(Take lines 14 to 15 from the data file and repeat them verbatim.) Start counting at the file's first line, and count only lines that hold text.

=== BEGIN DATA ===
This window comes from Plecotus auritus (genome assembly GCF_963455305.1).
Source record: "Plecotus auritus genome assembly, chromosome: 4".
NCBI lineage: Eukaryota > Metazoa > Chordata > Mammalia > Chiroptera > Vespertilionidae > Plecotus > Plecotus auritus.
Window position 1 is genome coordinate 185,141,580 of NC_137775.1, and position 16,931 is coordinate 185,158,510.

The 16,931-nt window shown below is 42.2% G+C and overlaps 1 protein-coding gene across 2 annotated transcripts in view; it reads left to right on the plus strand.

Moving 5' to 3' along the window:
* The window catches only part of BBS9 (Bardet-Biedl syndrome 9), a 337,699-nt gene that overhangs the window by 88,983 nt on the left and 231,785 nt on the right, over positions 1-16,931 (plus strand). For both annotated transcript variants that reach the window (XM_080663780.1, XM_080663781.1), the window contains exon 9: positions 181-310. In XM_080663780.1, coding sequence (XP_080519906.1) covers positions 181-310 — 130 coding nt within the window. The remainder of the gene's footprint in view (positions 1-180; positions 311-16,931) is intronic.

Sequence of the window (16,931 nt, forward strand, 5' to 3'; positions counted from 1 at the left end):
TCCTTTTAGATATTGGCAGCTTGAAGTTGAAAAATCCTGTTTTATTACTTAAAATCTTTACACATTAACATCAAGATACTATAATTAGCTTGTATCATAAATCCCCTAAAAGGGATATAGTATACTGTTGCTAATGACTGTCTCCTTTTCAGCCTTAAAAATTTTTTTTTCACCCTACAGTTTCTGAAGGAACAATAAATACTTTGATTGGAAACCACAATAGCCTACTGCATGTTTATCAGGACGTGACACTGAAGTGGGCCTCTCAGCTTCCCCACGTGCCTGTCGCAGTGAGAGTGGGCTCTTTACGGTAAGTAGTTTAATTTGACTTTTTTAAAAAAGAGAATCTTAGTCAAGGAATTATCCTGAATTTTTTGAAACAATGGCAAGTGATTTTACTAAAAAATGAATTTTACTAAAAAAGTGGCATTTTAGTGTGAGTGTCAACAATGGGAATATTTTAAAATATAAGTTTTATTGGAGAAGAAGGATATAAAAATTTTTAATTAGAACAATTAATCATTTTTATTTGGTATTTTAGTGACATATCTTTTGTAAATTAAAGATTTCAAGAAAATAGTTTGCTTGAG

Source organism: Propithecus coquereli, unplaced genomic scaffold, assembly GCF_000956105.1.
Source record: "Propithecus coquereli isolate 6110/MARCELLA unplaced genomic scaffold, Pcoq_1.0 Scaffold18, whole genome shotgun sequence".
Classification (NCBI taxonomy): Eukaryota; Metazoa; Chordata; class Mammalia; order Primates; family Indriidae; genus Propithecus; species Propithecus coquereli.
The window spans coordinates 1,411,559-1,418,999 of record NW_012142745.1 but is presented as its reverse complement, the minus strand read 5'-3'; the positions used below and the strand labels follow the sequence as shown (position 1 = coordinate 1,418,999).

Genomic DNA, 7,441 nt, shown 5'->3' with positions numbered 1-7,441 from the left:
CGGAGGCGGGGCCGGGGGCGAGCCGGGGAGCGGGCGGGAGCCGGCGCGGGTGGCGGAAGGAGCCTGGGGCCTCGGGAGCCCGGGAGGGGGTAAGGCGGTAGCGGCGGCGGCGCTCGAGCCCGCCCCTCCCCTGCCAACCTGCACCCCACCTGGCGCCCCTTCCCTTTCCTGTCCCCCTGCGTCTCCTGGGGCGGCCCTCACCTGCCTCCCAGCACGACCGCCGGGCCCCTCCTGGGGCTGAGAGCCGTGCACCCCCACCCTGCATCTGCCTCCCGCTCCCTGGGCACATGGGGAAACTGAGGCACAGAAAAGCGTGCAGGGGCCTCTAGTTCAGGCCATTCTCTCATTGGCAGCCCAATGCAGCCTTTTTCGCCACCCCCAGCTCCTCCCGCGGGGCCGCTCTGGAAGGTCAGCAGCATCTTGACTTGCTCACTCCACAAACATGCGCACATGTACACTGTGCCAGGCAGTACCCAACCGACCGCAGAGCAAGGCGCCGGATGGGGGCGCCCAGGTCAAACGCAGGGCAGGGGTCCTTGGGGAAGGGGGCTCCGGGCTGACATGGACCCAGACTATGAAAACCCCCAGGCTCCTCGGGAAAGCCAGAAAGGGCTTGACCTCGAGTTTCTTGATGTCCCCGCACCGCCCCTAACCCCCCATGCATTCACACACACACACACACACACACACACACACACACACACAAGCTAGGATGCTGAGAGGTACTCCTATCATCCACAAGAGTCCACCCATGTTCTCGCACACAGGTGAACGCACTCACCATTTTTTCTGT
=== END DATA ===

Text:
Genomic DNA, 7,441 nt, shown 5'->3' with positions numbered 1-7,441 from the left:
CGGAGGCGGGGCCGGGGGCGAGCCGGGGAGCGGGCGGGAGCCGGCGCGGGTGGCGGAAGGAGCCTGGGGCCTCGGGAGCCCGGGAGGGGGTAAGGCGGTAGCGGCGGCGGCGCTCGAGCCCGCCCCTCCCCTGCCAACCTGCACCCCACCTGGCGCCCCTTCCCTTTCCTGTCCCCCTGCGTCTCCTGGGGCGGCCCTCACCTGCCTCCCAGCACGACCGCCGGGCCCCTCCTGGGGCTGAGAGCCGTGCACCCCCACCCTGCATCTGCCTCCCGCTCCCTGGGCACATGGGGAAACTGAGGCACAGAAAAGCGTGCAGGGGCCTCTAGTTCAGGCCATTCTCTCATTGGCAGCCCAATGCAGCCTTTTTCGCCACCCCCAGCTCCTCCCGCGGGGCCGCTCTGGAAGGTCAGCAGCATCTTGACTTGCTCACTCCACAAACATGCGCACATGTACACTGTGCCAGGCAGTACCCAACCGACCGCAGAGCAAGGCGCCGGATGGGGGCGCCCAGGTCAAACGCAGGGCAGGGGTCCTTGGGGAAGGGGGCTCCGGGCTGACATGGACCCAGACTATGAAAACCCCCAGGCTCCTCGGGAAAGCCAGAAAGGGCTTGACCTCGAGTTTCTTGATGTCCCCGCACCGCCCCTAACCCCCCATGCATTCACACACACACACACACACACACACACACACACACACACAAGCTAGGATGCTGAGAGGTACTCCTATCATCCACAAGAGTCCACCCATGTTCTCGCACACAGGTGAACGCACTCACCATTTTTTCTGT